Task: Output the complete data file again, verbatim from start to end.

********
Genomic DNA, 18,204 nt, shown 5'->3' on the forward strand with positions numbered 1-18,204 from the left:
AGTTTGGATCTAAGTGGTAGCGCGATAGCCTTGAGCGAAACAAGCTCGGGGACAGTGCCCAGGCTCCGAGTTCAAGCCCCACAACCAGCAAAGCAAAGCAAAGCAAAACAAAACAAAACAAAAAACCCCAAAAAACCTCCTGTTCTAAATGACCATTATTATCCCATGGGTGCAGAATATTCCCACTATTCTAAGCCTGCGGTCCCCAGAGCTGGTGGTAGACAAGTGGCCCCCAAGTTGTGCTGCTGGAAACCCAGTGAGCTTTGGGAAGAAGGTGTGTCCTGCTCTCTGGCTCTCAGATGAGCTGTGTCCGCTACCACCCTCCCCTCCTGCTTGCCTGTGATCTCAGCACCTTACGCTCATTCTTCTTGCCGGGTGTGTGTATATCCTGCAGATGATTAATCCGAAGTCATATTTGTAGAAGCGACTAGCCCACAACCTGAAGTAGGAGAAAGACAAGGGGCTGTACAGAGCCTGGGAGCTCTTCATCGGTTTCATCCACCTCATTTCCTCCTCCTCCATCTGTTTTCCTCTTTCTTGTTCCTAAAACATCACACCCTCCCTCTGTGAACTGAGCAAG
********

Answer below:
Genomic DNA, 18,204 nt, shown 5'->3' on the forward strand with positions numbered 1-18,204 from the left:
AGTTTGGATCTAAGTGGTAGCGCGATAGCCTTGAGCGAAACAAGCTCGGGGACAGTGCCCAGGCTCCGAGTTCAAGCCCCACAACCAGCAAAGCAAAGCAAAGCAAAACAAAACAAAACAAAAAACCCCAAAAAACCTCCTGTTCTAAATGACCATTATTATCCCATGGGTGCAGAATATTCCCACTATTCTAAGCCTGCGGTCCCCAGAGCTGGTGGTAGACAAGTGGCCCCCAAGTTGTGCTGCTGGAAACCCAGTGAGCTTTGGGAAGAAGGTGTGTCCTGCTCTCTGGCTCTCAGATGAGCTGTGTCCGCTACCACCCTCCCCTCCTGCTTGCCTGTGATCTCAGCACCTTACGCTCATTCTTCTTGCCGGGTGTGTGTATATCCTGCAGATGATTAATCCGAAGTCATATTTGTAGAAGCGACTAGCCCACAACCTGAAGTAGGAGAAAGACAAGGGGCTGTACAGAGCCTGGGAGCTCTTCATCGGTTTCATCCACCTCATTTCCTCCTCCTCCATCTGTTTTCCTCTTTCTTGTTCCTAAAACATCACACCCTCCCTCTGTGAACTGAGCAAG